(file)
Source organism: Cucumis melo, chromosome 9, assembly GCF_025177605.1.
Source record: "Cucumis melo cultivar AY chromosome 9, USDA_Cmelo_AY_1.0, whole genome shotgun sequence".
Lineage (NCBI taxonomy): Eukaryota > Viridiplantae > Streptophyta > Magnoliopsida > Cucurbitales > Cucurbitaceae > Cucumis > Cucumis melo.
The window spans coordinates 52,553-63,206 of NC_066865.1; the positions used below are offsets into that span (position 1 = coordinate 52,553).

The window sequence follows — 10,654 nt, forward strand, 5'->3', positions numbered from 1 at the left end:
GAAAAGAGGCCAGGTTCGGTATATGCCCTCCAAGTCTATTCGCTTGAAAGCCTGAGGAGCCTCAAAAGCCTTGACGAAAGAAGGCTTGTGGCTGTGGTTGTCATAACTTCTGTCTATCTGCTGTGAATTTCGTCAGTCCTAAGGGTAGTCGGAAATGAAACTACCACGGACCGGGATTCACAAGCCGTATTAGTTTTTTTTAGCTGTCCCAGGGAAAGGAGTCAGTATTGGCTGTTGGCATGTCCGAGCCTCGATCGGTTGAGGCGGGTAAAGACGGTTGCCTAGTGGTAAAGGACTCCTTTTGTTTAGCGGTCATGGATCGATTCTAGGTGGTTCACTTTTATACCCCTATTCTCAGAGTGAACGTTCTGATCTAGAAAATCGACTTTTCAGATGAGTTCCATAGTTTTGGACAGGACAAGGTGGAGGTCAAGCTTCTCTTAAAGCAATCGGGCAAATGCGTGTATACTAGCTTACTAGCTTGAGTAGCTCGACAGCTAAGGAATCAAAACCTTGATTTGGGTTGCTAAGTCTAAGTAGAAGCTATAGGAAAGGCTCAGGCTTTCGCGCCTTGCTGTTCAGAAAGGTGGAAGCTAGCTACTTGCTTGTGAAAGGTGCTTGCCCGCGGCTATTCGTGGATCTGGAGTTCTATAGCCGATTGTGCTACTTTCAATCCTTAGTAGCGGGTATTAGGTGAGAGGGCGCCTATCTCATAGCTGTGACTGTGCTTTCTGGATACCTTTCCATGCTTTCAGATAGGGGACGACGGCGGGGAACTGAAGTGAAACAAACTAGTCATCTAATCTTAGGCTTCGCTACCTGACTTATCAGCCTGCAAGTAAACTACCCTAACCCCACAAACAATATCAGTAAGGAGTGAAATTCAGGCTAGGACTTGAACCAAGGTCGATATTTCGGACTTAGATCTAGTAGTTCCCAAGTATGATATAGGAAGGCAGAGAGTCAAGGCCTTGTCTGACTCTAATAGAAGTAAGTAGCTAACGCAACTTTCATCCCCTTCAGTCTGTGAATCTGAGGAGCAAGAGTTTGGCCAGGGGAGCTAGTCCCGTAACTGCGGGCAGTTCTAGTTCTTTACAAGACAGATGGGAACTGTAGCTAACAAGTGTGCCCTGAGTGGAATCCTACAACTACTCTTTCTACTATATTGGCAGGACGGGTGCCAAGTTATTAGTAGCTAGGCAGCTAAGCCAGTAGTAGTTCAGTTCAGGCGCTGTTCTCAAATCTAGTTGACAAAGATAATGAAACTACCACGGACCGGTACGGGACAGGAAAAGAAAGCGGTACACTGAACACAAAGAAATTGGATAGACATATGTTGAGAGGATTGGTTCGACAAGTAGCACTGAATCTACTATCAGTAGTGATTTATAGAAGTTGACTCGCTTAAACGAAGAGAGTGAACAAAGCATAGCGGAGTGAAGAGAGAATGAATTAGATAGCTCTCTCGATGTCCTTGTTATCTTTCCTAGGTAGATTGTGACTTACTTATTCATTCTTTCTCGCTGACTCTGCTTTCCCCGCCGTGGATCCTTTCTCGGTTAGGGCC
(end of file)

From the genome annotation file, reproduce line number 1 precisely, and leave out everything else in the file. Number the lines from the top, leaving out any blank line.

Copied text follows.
Source organism: Cucumis melo, chromosome 9, assembly GCF_025177605.1.